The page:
British Columbia has had two women serve as premier, each from the free enterprise side of the political fence. Both lost elections, although Christy Clark has gone on to reap the rewards of corporate directorships.
Nathan Cullen, forty-nine, was named earlier this year as Minister of Municipal Affairs. He is from the far-north riding of Stikine, having previously represented the northwest corner of British Columbia for fifteen years in Canada’s House of Commons. A week short of his fiftieth birthday, Cullen has been a promising young man in Canadian politicians in three different decades.
Washington State has often sent its best political talent to Washington, D.C., although Mike Lowry and Jay Inslee did come home to win elections as governor. In Canada, the New Democrats usually capture twenty-five to thirty seats in the three hundred and eighty-eight member federal parliament.
British Columbia is a province where they can (occasionally) govern.
Cullen has worked as a mediator between the British Columbia government and Aboriginal First Nations hereditary chiefs of the Wet’suwet’em people, who have vehemently opposed the Coastal Gas Link pipeline that will transport liquid natural gas to an export port at Kitimat.
The Horgan government has faced sit-ins along the pipeline route.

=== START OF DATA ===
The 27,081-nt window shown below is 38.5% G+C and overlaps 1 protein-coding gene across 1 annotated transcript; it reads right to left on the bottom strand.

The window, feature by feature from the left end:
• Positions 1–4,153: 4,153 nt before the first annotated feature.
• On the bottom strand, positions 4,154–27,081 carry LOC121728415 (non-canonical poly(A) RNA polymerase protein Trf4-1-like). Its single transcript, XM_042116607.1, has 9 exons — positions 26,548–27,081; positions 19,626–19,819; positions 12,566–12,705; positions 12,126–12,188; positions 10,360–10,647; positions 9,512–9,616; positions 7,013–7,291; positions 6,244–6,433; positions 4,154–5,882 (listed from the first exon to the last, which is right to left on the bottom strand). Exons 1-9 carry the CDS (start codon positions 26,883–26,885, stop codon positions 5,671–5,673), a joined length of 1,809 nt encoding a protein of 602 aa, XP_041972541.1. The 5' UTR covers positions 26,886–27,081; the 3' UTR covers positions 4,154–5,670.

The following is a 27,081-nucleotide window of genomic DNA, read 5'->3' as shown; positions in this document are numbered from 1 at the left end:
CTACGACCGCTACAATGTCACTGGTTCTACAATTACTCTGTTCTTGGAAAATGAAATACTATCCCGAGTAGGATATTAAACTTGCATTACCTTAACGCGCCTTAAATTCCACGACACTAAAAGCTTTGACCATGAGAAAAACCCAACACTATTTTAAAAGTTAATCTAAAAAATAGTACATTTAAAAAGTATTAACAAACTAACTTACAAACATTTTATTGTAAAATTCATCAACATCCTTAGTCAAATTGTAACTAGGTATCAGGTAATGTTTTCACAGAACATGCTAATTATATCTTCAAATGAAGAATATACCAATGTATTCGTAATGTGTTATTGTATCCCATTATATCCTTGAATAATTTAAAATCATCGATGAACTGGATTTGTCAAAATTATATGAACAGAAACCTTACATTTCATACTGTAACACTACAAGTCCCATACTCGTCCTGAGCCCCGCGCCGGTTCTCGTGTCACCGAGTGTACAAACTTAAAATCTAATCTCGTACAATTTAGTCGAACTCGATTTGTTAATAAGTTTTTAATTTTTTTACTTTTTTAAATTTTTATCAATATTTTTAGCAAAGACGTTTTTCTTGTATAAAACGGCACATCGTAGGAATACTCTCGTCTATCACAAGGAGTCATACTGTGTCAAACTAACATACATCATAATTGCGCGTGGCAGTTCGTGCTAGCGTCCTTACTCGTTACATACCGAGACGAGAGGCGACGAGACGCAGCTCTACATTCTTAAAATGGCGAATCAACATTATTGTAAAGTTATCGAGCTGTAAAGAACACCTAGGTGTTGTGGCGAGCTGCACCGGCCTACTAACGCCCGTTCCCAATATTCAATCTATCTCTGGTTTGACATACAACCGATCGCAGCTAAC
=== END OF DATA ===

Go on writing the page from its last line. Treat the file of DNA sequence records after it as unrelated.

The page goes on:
The New Democrats are a party of labor, but also home to Aboriginal First Nations and environmental activists. Horgan has gone through a tricky balancing act. He reluctantly gave a go-ahead to the $8 billion (and rising) Site C dam on the Peace River, a project launched under Christy Clark. The government has, however, held up logging of old growth forests.
More than 1,100 people have been arrested at one logging site on lower Vancouver Island. The New Democrats tried but were unable to stop the Canadian federal government from pushing forward with the TransMountain Pipeline expansion, which will carry up to 890,000 barrels of oil a day to an export terminal at Burnaby, just east of Vancouver.
One potential contender, Ravi Kahlon, has bowed out.
Kahlon, forty-three, played on Canada’s field hockey team in the 2000 and 2008 Olympic Games, and took the “swing” riding of Delta North from the Liberals in the 2017 provincial election. He mounted a model volunteer campaign in a constituency that hugs the south bank of the Fraser River.
Kahlon did the grunt work of government under Horgan, serving as parliamentary secretary in a pair of Cabinet ministries, and point man for the New Democrats’ plan for a new tunnel to replace the aging, overcrowded George Massey Tunnel under the Fraser River. The tunnel is a major route into Canada’s Vancouver from White Rock, Delta and Surrey.
The reward came after the New Democrats’ 2020 election victory: Kahlon was given the job of Minister of Jobs, Economic Recovery and Innovation, given the job of overseeing B.C.’s recovery from the COVID-19 pandemic.
This morning, however, Kahlon decided not to enter the leadership race, saying he would support Eby instead. Eby has yet to officially declare his candidacy, but getting Kahlon’s support is big, as Kahlon might have been his biggest rival.
The New Democrats’ leadership race will see climate, resource and environmental issues at play. Of greatest import, however, who will be the face of the party as it tries to hold power? Who will face off with new Liberal Party leader Kevin Falcon on the floor of the Legislature? Who will project an ability to govern one of the Earth’s gorgeous places? The answer will play a big role in the BCNDP’s future.